|Guo Funing [Southcn.com]|
A senior Chinese doctor who runs a clinic in Sydney, Australia has benefited more patients around the world by popularizing traditional Chinese medicine over the past 30 years, according to a recent profile.
Guo Funing, 74, was born in east China's Anhui Province. As a child, her parents moved with her to Guangzhou, a city in south China's Guangdong Province.
After earning her bachelor's degree from Sun Yat-sen Medical College in 1967, she started her work in a hospital in south China's Sichuan Province. Three years later, she moved back and joined the hospital affiliated to Zhongshan Medical College (currently Guangzhou University of Chinese Medicine).
"My seven years' work experience in the affiliated hospital have given me the basic ability to treat patients by combining Chinese and western medicine," Guo recalled.
In 1978, when China resumed its national college entrance exam, her alma mater started to enroll postgraduate students. Seizing the opportunity, Guo applied and was accepted.
Guo was lucky. She became one of the earliest Chinese students to earn a master's degree and doctoral degree in the medical field, because it was not until 1981 that China began to introduce the current academic degree system.
In 1985, Guo became the first student of Sun Yat-sen Medical College to win a doctoral degree in clinical medicine.
"I am grateful for the opportunities presented by my motherland and the era," said Guo.
In 1986, Guo commenced her postdoctoral study at University of California, Los Angeles. At the invitation of her friend, she started to work in a western medicine clinic in Australia in 1987 to treat patients by combining disciplines.
In her cooperation with western doctors, she found although Chinese medicine was backward in its development, the potential for development was great.
What she experienced there made her determined to popularize Chinese medicine to help more people realize its importance.
In 1988, she opened a clinic, the first Chinese clinic in Australia run by a medical degree holder.
At that time, Guo mainly treated common chronic diseases, but she was best at curing digestive system diseases. Her treatment of ulcers was so successful that it earned her a wide reputation in Australia.
"Ulcerative colitis is a common disease in western countries. To complicate matters, this disease is hard to cure and easy to reoccur, so it tortures patients both mentally and physically," said Guo.
David Atkins, director of the opening and closing ceremonies of the 2000 Sydney Olympic Games, also suffered from the disease.
Having no other choice, Atkins turned to Guo for help on the recommendation of his friend.
After receiving treatment from Guo for one month, Atkins had basically recovered. He had received treatment for four years before totally recovering.
The experience of the celebrity furthered enhanced the reputation of Chinese medicine.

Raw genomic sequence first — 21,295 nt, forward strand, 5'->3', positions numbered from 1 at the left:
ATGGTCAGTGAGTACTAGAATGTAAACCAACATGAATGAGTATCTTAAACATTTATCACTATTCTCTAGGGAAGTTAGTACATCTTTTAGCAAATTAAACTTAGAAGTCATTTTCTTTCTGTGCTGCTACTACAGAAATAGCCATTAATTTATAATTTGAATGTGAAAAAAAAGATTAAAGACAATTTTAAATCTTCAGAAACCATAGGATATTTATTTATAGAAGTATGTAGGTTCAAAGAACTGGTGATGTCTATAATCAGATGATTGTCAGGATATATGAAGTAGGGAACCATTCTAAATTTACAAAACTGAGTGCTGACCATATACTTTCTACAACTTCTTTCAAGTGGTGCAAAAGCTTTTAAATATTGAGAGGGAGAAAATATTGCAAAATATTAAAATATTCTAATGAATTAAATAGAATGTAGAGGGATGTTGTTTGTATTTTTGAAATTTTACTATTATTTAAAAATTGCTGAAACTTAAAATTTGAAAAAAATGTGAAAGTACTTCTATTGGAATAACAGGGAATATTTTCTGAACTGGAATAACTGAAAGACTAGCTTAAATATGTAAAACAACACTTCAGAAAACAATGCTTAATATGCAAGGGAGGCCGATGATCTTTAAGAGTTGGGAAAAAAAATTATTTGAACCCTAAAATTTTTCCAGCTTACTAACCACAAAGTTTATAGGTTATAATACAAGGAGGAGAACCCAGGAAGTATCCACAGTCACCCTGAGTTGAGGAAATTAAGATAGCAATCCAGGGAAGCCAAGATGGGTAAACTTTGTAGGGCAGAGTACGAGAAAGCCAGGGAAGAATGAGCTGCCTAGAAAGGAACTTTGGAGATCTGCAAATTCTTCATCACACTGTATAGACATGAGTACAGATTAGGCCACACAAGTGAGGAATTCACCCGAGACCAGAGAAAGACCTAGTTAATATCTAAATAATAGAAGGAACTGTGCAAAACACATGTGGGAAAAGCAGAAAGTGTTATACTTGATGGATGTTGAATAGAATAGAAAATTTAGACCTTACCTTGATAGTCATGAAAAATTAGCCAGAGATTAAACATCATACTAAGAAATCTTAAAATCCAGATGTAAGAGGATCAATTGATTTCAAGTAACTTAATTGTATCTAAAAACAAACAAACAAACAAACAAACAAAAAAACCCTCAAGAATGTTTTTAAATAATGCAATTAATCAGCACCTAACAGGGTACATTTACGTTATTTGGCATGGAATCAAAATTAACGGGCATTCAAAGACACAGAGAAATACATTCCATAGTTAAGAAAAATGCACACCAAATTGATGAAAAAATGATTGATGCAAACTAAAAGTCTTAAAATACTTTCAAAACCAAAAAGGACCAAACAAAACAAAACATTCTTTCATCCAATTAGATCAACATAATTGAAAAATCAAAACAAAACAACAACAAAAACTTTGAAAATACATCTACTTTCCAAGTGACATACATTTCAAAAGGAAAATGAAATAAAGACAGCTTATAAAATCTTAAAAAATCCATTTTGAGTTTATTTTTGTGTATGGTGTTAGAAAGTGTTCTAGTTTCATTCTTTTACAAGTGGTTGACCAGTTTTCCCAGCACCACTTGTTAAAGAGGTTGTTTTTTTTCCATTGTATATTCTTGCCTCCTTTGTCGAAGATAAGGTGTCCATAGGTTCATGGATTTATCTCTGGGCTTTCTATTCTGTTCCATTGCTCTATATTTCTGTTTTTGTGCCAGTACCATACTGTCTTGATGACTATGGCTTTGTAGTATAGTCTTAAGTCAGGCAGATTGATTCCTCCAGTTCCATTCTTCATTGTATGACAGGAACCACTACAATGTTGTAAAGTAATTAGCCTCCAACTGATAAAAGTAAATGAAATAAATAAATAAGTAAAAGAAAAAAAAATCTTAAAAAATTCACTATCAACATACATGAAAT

"Generally speaking, the effect of Chinese medicine is slower than that of western medicine, but as long as the patients feel the effect, they will gradually place trust in it," said Guo.
Because of the vast differences between Chinese and western medicine, Australians like asking Guo lots of questions. Not knowing how to translate Chinese medical terms, she resorts to literal translation, which, to her amazement, make sense to them.
"Chinese medical treatment is nature-oriented, while Australians also believe the power of Australia. That is probably why they can understand Chinese medicine if I make explanations to them patiently," said Guo with a smile.
Thanks to the successful treatment cases of Chinese medicine and the efforts of TCM doctors in Australia, Australia incorporated Chinese medicine into its medical system in 2012.
In the past, Chinese medicine was only popular in the China Town districts of cities. Now, Chinese clinics can be found in nearly every community in Australia and Chinese medical treatment has become increasingly popular.
Some Australian universities such as RMIT and University of Western Sydney have successively offered undergraduate programs on this front. Academic exchanges between Australia and China are also increasing. In the near future, there are expected to be more foreigners who engage in work related to Chinese medicine.
However, Guo is quite aware that Chinese medicine still has a long way to go to before it enjoys equal opportunities with western medicine. In Australia, for example, people can enjoy free medical services if they choose western medicine, but they must receive Chinese medicine treatment at their own expense.
Guo has a big goal — to make more people know that Chinese medicine is not just alternative medicine, but a good way to cure severe and acute disease.
To attain this goal, Guo has no plans to retire. Besides running her own clinic, she serves as a senior consultant in the Chinese Medicine and Acupuncture Society of Australia and off-campus counselor of several Australian universities including the University of Western Sydney.
On October 23, during his inspection tour in Guangdong, President Xi Jinping made a speech, emphasizing that great efforts should be made to help Chinese medicine go global.
The news gave Guo tremendous excitement.
"The development of Chinese medicine is inseparable from the prosperity of my homeland. In the new era, I shall work harder so as to help Chinese medicine go global," said Guo.
(Source: Southcn.com/Translated and edited by Women of China)
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